Acer Iconia Tab W500
Review Aimed squarely at those of us who simply don’t see the point of Android or iOS, Acer’s Iconia Tab W500 is a Windows 7 Home Premium slate complete with decent graphics, a handy detachable keyboard, a sizeable chunk of storage and a realistic, if not cheap, price tag of £520.
Acer's Iconia W500: use it as a tablet...
Aesthetically, the W500 is a rather amorphous lump though the slightly sparkly screen surround is a nice visual touch. There's no question marks over the built quality, though: it’s as solid as a rock, and the W500's rounded corners and edges make it comfortable to hold.
The W500 doesn’t have a hugely larger footprint than the iPad 2, but it is nearly twice as thick as the Apple and rather more heavy too. Carry the keyboard dock with you in addition to the tablet, you'll be tucking kit totalling 1.5kg under your arm.
Of course, the iPad 2 is the Kate Moss of the tablet world - the W500 compares more favourably with Motorola’s 730g Xoom. Acer also claws back some portability points by virtue of the tiny power adaptor.
...or as a notebook, with the optional clip-on keyboard
The W500's girth is not without its benefits: the edges house two USB ports, a volume rocker, a 3.5mm audio jack and an HDMI jack. Personally, I’d be hesitant about buying a tablet of any sort without that as the minimum number of ports. The W500 has both front- and rear-facing 1.3Mp webcams.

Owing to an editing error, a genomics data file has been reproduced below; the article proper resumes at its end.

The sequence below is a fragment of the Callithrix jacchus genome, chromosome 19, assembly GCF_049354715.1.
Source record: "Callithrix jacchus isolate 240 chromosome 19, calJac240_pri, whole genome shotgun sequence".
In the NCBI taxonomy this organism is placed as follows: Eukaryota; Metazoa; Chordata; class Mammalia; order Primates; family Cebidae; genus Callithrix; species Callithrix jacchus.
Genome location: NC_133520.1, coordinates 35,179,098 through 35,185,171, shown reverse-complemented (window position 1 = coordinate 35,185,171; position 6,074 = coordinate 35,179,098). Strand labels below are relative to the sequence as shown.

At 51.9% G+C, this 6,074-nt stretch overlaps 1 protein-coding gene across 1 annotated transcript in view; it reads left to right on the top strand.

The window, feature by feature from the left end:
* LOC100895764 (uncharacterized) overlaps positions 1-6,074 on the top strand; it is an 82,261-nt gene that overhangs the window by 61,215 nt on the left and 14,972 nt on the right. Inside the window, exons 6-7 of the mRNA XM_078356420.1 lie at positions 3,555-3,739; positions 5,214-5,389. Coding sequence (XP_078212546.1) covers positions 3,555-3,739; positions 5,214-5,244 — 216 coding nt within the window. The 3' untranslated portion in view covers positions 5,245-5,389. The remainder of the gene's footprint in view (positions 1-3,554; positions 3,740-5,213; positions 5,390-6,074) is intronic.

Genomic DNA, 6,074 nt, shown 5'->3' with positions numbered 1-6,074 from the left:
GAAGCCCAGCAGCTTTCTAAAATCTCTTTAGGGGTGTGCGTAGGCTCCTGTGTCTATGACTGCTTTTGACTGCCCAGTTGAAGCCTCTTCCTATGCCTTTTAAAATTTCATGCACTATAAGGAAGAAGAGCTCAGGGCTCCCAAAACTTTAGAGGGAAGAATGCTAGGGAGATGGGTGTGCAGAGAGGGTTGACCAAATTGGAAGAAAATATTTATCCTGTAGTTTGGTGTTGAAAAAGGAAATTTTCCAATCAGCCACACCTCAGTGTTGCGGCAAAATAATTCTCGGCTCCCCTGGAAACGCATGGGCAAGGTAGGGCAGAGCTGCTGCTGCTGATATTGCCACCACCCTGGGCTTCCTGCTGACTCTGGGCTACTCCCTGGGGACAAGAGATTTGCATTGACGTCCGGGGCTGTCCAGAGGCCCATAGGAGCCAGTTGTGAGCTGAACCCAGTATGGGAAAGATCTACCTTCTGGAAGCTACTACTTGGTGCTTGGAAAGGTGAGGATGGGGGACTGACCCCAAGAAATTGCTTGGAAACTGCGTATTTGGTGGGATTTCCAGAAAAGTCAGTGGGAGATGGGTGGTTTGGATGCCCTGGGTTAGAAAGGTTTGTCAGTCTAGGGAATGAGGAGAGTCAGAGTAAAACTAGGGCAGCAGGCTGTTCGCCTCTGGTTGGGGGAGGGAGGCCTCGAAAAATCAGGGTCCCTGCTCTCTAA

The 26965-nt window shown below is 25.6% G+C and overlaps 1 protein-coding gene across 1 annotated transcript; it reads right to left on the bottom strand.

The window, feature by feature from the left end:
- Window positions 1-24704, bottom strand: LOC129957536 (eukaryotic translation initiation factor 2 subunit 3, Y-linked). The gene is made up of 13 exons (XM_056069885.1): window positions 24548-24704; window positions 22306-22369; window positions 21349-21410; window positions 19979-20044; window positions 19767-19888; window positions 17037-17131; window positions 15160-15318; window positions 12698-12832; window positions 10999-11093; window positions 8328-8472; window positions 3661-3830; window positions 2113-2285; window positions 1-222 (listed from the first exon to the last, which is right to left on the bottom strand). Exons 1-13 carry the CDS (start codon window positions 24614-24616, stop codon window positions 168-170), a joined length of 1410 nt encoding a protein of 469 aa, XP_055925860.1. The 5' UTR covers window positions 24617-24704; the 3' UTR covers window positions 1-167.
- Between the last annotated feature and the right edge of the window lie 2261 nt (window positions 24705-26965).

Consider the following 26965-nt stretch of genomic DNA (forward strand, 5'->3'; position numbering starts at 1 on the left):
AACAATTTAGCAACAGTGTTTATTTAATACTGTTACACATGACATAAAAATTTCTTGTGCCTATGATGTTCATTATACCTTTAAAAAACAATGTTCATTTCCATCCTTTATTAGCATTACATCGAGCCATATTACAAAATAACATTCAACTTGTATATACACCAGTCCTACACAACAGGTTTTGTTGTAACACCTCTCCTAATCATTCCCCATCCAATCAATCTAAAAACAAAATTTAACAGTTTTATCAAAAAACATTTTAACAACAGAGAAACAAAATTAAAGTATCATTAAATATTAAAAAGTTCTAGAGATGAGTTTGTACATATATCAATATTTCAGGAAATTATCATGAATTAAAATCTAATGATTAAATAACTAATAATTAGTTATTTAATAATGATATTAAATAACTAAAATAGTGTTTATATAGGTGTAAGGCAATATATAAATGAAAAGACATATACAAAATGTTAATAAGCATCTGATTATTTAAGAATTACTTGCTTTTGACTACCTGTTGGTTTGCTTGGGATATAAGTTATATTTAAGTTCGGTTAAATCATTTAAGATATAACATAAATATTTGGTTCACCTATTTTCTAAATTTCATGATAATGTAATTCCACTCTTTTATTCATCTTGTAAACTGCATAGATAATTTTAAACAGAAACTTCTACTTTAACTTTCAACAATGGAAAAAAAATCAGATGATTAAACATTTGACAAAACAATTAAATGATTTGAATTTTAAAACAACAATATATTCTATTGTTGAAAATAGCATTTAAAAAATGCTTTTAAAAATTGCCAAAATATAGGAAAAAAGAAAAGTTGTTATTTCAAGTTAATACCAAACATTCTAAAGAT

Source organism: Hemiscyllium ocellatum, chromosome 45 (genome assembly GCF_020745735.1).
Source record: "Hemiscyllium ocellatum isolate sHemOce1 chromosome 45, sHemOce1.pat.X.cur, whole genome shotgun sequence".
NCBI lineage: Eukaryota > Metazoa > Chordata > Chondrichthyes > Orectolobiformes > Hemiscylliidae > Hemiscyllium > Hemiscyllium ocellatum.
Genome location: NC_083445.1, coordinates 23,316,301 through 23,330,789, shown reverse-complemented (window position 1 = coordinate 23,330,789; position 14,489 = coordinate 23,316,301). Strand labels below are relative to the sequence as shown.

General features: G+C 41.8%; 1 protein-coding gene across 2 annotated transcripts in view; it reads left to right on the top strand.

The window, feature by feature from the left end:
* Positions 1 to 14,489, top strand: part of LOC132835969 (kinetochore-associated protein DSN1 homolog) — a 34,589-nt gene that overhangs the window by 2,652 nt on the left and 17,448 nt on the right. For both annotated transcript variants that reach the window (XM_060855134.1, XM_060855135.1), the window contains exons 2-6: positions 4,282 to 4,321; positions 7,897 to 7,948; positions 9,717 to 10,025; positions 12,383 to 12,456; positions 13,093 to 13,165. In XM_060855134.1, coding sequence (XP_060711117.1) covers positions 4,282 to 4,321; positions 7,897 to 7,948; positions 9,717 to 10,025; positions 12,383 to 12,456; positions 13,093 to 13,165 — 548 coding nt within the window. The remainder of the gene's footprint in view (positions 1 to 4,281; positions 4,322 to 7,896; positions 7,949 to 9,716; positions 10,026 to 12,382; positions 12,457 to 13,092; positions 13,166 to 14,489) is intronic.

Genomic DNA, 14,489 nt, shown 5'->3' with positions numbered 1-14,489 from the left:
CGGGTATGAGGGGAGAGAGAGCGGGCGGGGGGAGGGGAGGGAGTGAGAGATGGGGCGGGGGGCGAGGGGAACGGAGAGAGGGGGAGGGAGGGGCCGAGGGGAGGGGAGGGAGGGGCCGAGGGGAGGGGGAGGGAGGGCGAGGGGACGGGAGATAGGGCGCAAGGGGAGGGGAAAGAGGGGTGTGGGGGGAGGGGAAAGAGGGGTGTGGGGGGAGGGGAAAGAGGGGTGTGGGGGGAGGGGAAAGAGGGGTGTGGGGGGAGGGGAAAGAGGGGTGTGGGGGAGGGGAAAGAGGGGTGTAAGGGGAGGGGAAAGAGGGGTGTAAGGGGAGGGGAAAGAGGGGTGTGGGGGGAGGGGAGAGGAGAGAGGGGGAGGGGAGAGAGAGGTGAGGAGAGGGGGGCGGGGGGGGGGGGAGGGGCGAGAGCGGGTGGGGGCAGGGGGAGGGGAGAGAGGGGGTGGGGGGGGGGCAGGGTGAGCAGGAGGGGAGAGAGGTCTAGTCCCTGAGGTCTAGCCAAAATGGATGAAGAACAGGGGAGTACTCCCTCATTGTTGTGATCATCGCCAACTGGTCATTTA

Next page: What's up, dock?
I like it!
That's more my idea of a portable machine - one that can actually DO stuff rather than just show stuff.
Now for the predictable cry....get Linux on it!
I see the Intel marketing brainwashed you. The speed doesn't matter a jot, it's how much the processor does per clock cycle. You cannot compare an Arm, Atom, I5 etc etc purely on clock speed.
But the tablet is a new format and was invented by Apple last year, all those cool people with tablets would have got one beforehand if they'd been available.
I seem to recall Ubuntu was working on one...
...but it seems to be abandoned. I'll bet much of their research went into Ubuntu Netbook, though. There are a few other interfaces as well. I can't vouch for any of them, though.
After 7-8 years of Windows Tablet fail, they launch this. How original.
What is it with these manufacturer lemmings? Or did they listen to the people who want the full OS on a tablet - who have no intention of buying one anyway?